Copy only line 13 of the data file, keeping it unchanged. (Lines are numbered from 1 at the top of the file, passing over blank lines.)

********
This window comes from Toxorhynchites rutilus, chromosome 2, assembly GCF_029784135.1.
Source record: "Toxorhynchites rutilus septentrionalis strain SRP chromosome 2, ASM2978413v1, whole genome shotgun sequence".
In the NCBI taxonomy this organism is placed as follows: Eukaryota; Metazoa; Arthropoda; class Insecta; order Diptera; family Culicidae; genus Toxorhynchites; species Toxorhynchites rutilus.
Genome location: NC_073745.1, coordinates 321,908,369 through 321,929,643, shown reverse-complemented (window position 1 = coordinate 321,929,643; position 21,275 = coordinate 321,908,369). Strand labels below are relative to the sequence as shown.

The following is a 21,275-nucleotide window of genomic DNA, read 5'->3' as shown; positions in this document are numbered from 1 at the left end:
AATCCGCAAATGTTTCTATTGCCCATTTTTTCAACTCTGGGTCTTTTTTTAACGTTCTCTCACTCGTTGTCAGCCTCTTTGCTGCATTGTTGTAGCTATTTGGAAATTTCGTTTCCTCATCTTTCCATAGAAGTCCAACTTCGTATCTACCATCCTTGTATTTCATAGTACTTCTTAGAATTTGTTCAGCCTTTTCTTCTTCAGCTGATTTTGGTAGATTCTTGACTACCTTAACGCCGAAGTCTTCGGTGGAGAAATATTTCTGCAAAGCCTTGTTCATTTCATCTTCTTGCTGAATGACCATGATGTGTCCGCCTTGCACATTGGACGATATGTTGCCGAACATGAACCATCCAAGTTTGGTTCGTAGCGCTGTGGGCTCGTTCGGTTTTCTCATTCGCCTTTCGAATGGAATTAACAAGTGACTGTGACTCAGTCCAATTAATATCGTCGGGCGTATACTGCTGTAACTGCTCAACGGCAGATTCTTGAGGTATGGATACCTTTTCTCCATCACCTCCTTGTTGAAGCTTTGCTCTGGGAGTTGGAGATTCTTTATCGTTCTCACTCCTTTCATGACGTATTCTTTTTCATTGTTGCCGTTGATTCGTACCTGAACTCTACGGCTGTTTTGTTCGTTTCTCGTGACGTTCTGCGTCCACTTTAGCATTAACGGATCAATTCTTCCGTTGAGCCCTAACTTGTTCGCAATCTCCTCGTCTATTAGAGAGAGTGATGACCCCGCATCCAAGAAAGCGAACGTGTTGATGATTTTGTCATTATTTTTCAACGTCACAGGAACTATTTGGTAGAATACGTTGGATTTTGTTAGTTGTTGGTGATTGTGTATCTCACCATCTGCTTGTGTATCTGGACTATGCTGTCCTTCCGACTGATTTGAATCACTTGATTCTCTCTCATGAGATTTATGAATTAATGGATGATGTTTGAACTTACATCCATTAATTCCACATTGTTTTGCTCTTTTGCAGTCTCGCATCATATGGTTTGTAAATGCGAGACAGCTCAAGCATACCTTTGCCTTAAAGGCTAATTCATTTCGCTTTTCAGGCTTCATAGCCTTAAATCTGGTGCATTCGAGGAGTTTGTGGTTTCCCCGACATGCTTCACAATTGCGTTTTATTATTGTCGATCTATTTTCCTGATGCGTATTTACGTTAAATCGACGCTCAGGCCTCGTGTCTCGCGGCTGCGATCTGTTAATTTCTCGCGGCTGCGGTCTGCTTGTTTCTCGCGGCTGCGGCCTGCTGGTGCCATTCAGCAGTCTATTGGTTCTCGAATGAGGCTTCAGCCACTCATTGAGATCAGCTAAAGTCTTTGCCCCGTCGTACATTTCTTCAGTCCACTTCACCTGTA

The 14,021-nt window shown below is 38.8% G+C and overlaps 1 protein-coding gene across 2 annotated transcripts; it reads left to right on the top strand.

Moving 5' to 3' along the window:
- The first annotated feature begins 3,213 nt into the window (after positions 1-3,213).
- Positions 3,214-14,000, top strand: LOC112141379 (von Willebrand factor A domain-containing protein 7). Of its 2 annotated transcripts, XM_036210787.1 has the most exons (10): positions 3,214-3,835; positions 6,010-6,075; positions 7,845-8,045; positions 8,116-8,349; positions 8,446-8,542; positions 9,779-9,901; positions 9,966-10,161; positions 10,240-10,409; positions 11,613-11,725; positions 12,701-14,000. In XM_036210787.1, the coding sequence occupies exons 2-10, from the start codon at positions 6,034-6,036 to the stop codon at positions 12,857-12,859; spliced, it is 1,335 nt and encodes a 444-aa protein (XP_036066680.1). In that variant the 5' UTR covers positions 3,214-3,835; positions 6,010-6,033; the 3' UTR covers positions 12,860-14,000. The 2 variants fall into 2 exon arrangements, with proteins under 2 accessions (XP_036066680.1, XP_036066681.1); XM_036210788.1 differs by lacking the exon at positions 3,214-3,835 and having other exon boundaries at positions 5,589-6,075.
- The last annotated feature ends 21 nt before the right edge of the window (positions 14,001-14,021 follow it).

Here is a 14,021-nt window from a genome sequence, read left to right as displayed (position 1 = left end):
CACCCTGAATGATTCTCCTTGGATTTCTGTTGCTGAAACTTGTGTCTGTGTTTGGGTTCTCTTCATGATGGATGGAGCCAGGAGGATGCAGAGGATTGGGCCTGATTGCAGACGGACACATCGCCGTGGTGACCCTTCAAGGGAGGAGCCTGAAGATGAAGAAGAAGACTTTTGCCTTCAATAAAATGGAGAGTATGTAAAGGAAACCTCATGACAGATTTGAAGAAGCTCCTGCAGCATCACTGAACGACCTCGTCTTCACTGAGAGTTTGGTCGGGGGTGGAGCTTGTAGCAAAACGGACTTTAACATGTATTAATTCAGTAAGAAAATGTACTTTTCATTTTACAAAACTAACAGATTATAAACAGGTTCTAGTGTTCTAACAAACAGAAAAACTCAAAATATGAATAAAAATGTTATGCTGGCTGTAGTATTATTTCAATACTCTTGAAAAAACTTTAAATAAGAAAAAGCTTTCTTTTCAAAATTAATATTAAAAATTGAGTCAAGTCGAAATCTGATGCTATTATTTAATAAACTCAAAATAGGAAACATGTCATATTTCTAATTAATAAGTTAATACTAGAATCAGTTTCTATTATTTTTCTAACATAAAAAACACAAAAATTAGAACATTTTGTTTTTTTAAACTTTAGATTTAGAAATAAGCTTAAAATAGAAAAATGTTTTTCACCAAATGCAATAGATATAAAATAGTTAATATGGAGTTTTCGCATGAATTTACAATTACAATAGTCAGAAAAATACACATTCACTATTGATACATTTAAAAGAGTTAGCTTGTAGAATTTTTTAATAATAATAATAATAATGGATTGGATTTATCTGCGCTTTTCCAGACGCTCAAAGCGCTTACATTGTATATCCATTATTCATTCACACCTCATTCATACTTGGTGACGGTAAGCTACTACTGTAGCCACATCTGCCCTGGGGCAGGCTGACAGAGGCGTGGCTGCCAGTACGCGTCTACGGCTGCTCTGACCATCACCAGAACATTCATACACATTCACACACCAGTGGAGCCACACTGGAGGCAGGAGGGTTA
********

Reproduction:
CACCCTGAATGATTCTCCTTGGATTTCTGTTGCTGAAACTTGTGTCTGTGTTTGGGTTCTCTTCATGATGGATGGAGCCAGGAGGATGCAGAGGATTGGGCCTGATTGCAGACGGACACATCGCCGTGGTGACCCTTCAAGGGAGGAGCCTGAAGATGAAGAAGAAGACTTTTGCCTTCAATAAAATGGAGAGTATGTAAAGGAAACCTCATGACAGATTTGAAGAAGCTCCTGCAGCATCACTGAACGACCTCGTCTTCACTGAGAGTTTGGTCGGGGGTGGAGCTTGTAGCAAAACGGACTTTAACATGTATTAATTCAGTAAGAAAATGTACTTTTCATTTTACAAAACTAACAGATTATAAACAGGTTCTAGTGTTCTAACAAACAGAAAAACTCAAAATATGAATAAAAATGTTATGCTGGCTGTAGTATTATTTCAATACTCTTGAAAAAACTTTAAATAAGAAAAAGCTTTCTTTTCAAAATTAATATTAAAAATTGAGTCAAGTCGAAATCTGATGCTATTATTTAATAAACTCAAAATAGGAAACATGTCATATTTCTAATTAATAAGTTAATACTAGAATCAGTTTCTATTATTTTTCTAACATAAAAAACACAAAAATTAGAACATTTTGTTTTTTTAAACTTTAGATTTAGAAATAAGCTTAAAATAGAAAAATGTTTTTCACCAAATGCAATAGATATAAAATAGTTAATATGGAGTTTTCGCATGAATTTACAATTACAATAGTCAGAAAAATACACATTCACTATTGATACATTTAAAAGAGTTAGCTTGTAGAATTTTTTAATAATAATAATAATAATGGATTGGATTTATCTGCGCTTTTCCAGACGCTCAAAGCGCTTACATTGTATATCCATTATTCATTCACACCTCATTCATACTTGGTGACGGTAAGCTACTACTGTAGCCACATCTGCCCTGGGGCAGGCTGACAGAGGCGTGGCTGCCAGTACGCGTCTACGGCTGCTCTGACCATCACCAGAACATTCATACACATTCACACACCAGTGGAGCCACACTGGAGGCAGGAGGGTTA